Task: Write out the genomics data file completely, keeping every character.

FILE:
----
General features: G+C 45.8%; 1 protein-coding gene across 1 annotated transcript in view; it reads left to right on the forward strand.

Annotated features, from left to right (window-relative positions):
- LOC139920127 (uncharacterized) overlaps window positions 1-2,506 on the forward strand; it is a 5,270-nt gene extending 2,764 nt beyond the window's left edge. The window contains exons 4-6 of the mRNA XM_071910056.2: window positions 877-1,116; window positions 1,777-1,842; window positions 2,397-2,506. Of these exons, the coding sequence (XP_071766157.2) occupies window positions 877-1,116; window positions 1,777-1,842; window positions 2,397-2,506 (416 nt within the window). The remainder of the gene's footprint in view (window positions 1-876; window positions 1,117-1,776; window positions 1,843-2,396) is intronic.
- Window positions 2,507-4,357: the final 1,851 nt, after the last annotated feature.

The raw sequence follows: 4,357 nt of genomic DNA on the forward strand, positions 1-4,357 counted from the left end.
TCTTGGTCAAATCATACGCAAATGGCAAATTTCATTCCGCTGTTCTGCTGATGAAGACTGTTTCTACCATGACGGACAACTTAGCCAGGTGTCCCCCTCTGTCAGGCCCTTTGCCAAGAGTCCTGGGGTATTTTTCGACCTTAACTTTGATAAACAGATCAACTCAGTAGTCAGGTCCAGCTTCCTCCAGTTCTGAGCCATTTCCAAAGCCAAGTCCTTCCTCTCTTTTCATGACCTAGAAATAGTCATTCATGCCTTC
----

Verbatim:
General features: G+C 45.8%; 1 protein-coding gene across 1 annotated transcript in view; it reads left to right on the forward strand.

Annotated features, from left to right (window-relative positions):
- LOC139920127 (uncharacterized) overlaps window positions 1-2,506 on the forward strand; it is a 5,270-nt gene extending 2,764 nt beyond the window's left edge. The window contains exons 4-6 of the mRNA XM_071910056.2: window positions 877-1,116; window positions 1,777-1,842; window positions 2,397-2,506. Of these exons, the coding sequence (XP_071766157.2) occupies window positions 877-1,116; window positions 1,777-1,842; window positions 2,397-2,506 (416 nt within the window). The remainder of the gene's footprint in view (window positions 1-876; window positions 1,117-1,776; window positions 1,843-2,396) is intronic.
- Window positions 2,507-4,357: the final 1,851 nt, after the last annotated feature.

The raw sequence follows: 4,357 nt of genomic DNA on the forward strand, positions 1-4,357 counted from the left end.
TCTTGGTCAAATCATACGCAAATGGCAAATTTCATTCCGCTGTTCTGCTGATGAAGACTGTTTCTACCATGACGGACAACTTAGCCAGGTGTCCCCCTCTGTCAGGCCCTTTGCCAAGAGTCCTGGGGTATTTTTCGACCTTAACTTTGATAAACAGATCAACTCAGTAGTCAGGTCCAGCTTCCTCCAGTTCTGAGCCATTTCCAAAGCCAAGTCCTTCCTCTCTTTTCATGACCTAGAAATAGTCATTCATGCCTTC